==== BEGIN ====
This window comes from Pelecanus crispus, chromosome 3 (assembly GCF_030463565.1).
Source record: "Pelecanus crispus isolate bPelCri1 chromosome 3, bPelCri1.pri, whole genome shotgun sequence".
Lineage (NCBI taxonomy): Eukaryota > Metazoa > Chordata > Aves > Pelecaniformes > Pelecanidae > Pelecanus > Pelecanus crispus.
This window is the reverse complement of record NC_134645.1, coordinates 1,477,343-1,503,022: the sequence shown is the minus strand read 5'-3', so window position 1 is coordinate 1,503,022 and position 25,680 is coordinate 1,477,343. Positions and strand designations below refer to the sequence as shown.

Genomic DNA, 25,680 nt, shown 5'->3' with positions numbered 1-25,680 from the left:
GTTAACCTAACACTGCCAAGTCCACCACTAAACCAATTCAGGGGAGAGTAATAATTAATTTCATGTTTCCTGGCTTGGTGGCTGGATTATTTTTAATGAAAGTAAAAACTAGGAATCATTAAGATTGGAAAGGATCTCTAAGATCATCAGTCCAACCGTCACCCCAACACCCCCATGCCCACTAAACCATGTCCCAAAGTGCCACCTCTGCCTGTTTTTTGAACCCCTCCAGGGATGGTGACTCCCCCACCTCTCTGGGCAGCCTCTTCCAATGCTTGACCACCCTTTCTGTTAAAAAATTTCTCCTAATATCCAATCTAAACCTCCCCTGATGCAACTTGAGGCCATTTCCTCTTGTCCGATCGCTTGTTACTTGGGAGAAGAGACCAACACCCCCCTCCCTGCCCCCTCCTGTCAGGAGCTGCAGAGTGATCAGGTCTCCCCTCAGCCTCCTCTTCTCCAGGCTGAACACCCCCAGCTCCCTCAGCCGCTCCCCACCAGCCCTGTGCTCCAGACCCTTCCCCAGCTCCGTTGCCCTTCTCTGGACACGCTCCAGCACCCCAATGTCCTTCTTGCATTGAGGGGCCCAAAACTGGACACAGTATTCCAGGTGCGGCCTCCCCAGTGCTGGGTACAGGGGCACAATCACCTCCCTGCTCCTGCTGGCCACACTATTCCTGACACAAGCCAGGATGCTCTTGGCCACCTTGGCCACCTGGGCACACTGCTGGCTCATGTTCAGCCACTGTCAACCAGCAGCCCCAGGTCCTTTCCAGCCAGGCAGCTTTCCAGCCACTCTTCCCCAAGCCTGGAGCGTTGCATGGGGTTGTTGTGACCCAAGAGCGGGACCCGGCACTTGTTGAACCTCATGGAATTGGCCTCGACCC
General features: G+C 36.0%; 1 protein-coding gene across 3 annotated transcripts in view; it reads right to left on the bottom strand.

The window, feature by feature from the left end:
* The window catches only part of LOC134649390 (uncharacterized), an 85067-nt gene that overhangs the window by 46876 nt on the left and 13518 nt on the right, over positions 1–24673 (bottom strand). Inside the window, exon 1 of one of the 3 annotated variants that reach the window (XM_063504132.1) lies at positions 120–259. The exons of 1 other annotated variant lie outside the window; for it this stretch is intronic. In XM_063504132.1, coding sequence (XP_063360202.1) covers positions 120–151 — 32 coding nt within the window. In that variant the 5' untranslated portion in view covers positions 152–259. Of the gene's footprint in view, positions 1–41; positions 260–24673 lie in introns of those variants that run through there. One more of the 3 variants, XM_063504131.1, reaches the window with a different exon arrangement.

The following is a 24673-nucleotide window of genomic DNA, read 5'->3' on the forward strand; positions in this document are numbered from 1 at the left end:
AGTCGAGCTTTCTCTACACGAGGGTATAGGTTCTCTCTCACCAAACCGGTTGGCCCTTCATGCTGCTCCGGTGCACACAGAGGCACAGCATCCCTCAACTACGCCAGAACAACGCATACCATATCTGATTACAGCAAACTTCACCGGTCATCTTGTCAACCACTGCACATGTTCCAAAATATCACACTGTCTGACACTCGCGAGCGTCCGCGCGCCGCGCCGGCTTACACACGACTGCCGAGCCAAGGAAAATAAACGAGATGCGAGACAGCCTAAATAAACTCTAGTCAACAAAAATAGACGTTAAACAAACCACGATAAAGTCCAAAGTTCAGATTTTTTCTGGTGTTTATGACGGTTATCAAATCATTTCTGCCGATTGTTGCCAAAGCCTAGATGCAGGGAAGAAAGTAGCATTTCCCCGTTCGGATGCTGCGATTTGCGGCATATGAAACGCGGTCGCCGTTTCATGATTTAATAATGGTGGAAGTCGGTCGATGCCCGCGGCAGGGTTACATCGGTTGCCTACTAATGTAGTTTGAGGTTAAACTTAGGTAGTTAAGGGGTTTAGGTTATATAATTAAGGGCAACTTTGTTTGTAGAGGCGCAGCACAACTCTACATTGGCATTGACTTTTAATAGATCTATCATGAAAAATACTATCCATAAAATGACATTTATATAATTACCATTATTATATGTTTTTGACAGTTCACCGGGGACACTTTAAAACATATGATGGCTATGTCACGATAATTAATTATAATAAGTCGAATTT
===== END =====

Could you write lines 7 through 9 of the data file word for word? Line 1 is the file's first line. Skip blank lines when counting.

General features: G+C 36.0%; 1 protein-coding gene across 3 annotated transcripts in view; it reads right to left on the bottom strand.

The window, feature by feature from the left end:
* The window catches only part of LOC134649390 (uncharacterized), an 85067-nt gene that overhangs the window by 46876 nt on the left and 13518 nt on the right, over positions 1–24673 (bottom strand). Inside the window, exon 1 of one of the 3 annotated variants that reach the window (XM_063504132.1) lies at positions 120–259. The exons of 1 other annotated variant lie outside the window; for it this stretch is intronic. In XM_063504132.1, coding sequence (XP_063360202.1) covers positions 120–151 — 32 coding nt within the window. In that variant the 5' untranslated portion in view covers positions 152–259. Of the gene's footprint in view, positions 1–41; positions 260–24673 lie in introns of those variants that run through there. One more of the 3 variants, XM_063504131.1, reaches the window with a different exon arrangement.